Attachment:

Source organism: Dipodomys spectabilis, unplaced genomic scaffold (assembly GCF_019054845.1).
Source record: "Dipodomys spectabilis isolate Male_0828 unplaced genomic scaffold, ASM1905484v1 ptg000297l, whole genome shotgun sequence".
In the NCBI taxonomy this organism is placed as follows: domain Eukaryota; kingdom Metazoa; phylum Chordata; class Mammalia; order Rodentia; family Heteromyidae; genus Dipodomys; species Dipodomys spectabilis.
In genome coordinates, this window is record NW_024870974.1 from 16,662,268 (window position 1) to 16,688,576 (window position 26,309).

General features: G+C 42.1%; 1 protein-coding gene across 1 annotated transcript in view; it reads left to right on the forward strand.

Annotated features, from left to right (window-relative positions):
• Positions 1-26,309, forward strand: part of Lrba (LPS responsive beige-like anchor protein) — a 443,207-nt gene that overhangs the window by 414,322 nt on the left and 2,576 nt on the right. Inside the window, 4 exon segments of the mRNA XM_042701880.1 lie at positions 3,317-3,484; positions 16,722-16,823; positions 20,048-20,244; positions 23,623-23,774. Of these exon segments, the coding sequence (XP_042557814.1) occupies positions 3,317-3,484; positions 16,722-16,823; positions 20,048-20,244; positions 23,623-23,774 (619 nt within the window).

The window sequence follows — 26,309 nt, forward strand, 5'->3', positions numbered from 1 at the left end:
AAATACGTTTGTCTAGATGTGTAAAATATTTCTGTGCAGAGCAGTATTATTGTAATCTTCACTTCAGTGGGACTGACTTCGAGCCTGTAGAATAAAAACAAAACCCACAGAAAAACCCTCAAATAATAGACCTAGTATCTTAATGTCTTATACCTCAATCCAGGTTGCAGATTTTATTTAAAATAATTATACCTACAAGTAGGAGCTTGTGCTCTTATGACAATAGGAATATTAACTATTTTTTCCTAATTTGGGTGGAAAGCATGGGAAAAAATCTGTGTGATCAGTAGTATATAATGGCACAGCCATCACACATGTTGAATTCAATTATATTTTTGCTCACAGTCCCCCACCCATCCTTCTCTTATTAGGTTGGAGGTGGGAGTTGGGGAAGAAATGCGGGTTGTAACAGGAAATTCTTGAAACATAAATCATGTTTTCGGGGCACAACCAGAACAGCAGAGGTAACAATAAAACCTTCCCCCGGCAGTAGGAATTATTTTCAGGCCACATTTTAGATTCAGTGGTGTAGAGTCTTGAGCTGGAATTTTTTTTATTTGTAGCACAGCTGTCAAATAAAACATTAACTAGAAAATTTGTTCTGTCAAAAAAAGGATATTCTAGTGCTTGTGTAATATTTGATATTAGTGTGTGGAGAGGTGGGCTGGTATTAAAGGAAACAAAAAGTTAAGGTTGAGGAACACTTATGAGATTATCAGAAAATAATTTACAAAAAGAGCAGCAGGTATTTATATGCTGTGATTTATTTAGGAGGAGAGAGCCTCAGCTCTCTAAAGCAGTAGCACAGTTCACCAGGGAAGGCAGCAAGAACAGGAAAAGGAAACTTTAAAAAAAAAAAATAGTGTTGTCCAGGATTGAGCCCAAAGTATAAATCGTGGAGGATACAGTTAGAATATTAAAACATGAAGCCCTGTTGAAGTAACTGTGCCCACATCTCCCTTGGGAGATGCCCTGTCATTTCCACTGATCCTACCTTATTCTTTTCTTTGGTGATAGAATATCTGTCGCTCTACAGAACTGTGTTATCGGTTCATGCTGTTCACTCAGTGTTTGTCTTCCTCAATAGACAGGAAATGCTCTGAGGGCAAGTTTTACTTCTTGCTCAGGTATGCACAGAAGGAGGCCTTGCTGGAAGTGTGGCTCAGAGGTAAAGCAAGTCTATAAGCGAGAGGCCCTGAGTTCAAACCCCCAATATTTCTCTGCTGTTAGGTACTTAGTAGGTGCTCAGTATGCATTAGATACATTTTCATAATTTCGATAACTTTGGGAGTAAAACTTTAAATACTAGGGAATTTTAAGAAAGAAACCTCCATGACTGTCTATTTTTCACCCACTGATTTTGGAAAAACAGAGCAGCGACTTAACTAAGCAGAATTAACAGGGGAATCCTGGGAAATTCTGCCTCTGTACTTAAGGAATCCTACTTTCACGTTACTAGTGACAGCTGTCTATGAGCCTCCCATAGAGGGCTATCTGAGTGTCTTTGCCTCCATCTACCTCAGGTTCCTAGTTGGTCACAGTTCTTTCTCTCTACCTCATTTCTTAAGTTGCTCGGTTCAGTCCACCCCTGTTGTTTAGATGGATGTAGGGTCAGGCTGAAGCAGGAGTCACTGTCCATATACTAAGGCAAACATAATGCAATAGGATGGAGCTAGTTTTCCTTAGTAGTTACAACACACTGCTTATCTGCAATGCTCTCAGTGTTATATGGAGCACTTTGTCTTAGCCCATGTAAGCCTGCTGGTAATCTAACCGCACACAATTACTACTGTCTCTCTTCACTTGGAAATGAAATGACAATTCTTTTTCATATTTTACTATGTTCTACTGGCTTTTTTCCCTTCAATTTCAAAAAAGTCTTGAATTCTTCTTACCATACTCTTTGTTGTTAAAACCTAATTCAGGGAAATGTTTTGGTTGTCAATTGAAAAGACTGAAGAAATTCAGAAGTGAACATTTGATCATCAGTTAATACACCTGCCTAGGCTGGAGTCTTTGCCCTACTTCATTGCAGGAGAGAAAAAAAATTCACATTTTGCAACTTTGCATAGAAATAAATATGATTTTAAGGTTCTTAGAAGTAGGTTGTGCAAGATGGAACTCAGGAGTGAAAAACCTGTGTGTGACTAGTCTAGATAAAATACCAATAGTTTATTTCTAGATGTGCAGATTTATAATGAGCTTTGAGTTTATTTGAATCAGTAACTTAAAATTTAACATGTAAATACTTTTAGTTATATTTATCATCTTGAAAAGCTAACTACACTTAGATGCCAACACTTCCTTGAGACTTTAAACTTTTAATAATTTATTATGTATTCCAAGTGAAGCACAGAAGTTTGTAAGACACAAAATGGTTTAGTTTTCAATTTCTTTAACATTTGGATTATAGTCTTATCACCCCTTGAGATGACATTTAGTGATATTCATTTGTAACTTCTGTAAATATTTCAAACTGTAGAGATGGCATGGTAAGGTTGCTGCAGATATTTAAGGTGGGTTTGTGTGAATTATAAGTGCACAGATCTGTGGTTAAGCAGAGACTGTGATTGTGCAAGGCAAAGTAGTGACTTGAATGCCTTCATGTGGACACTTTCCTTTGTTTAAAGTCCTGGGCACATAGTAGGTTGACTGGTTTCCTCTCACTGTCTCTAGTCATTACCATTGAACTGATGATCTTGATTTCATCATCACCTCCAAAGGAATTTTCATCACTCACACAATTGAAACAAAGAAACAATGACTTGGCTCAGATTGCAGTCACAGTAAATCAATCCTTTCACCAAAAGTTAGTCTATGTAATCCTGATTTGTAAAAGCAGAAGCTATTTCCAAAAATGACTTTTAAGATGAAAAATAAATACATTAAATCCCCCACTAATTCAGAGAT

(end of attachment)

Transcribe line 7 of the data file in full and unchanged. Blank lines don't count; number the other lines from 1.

• Positions 1-26,309, forward strand: part of Lrba (LPS responsive beige-like anchor protein) — a 443,207-nt gene that overhangs the window by 414,322 nt on the left and 2,576 nt on the right. Inside the window, 4 exon segments of the mRNA XM_042701880.1 lie at positions 3,317-3,484; positions 16,722-16,823; positions 20,048-20,244; positions 23,623-23,774. Of these exon segments, the coding sequence (XP_042557814.1) occupies positions 3,317-3,484; positions 16,722-16,823; positions 20,048-20,244; positions 23,623-23,774 (619 nt within the window).